High election stakes in Pakistan's forbidding Tribal Areas

Badam Zari is risking her life by running in the election in Pakistan’s Tribal Areas Photo: ITV News

The scenery is stunningly beautiful, which was unexpected given the region’s reputation. Pakistan’s Tribal Areas – even the name is forbidding.

We’ve been reporting on this place, the base camp for al-Qaeda and the Taliban, for years. Yet because few correspondents ever get to go there, the imagination paints the most unflattering of pictures.

Children in the Harry Potter books are told to avoid the Forbidden Forest; for Western journalists it is the Tribal Areas.

A 19th-century British administrator called it the fortress nature built for herself.

The drive in is dramatic, and not for the fainthearted.

We’re accompanied by the Pakistani Army, who are keen to advertise evidence of what they see as a success story.

In 2008, Islamabad – under pressure from Washington – ordered a massive offensive against the Taliban in Bajaur Agency, which borders Afghanistan’s Kunar Province where US troops are based.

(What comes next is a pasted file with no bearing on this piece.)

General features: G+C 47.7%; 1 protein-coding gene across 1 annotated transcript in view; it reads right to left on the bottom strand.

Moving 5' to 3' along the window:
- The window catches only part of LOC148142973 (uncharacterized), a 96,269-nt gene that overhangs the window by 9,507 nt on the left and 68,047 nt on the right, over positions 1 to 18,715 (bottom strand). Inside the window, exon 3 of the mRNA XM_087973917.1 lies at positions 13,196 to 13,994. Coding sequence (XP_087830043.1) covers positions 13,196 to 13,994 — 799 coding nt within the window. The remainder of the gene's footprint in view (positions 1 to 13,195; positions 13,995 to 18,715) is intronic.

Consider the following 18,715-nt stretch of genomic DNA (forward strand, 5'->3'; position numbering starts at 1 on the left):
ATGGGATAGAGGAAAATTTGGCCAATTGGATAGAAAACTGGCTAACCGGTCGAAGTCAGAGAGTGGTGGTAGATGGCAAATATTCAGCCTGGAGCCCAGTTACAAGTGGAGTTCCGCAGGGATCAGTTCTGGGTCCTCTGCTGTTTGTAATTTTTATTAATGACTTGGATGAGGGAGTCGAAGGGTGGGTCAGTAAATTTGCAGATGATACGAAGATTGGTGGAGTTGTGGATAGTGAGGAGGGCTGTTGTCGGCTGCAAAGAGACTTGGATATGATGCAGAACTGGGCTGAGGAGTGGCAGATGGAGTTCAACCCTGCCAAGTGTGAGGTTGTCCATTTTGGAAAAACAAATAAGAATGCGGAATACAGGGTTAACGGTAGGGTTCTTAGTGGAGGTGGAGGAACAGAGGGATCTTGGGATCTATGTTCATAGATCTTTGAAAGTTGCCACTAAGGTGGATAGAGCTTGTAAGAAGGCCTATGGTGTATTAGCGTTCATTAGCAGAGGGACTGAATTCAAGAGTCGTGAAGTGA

A two-year war led to half the civilian population of 1.2 million people leaving the area. But since the routing of the Taliban, civilians have returned to their villages and farms.

The Pakistani army have attempted to restore stability ahead of the elections Credit: REUTERS/Khuram Parvez

Now they are poised to vote in Saturday’s election and, incredibly, the choice of candidates includes a woman.

In this bastion of male chauvinism, Badam Zari is risking her life. We’re in an area that’s more conservative than neighbouring Swat, where schoolgirl Malala Yousafzai was shot by the Taliban for wanting an education.

I asked Badam Zara about Malala. She told me the child had sought to light the way for others, but that dark forces had tried to stop her.

Those same dark forces, the Taliban, view democracy as the system of infidels and their leader says he has dispatched dozens of suicide bombers to attack polling stations.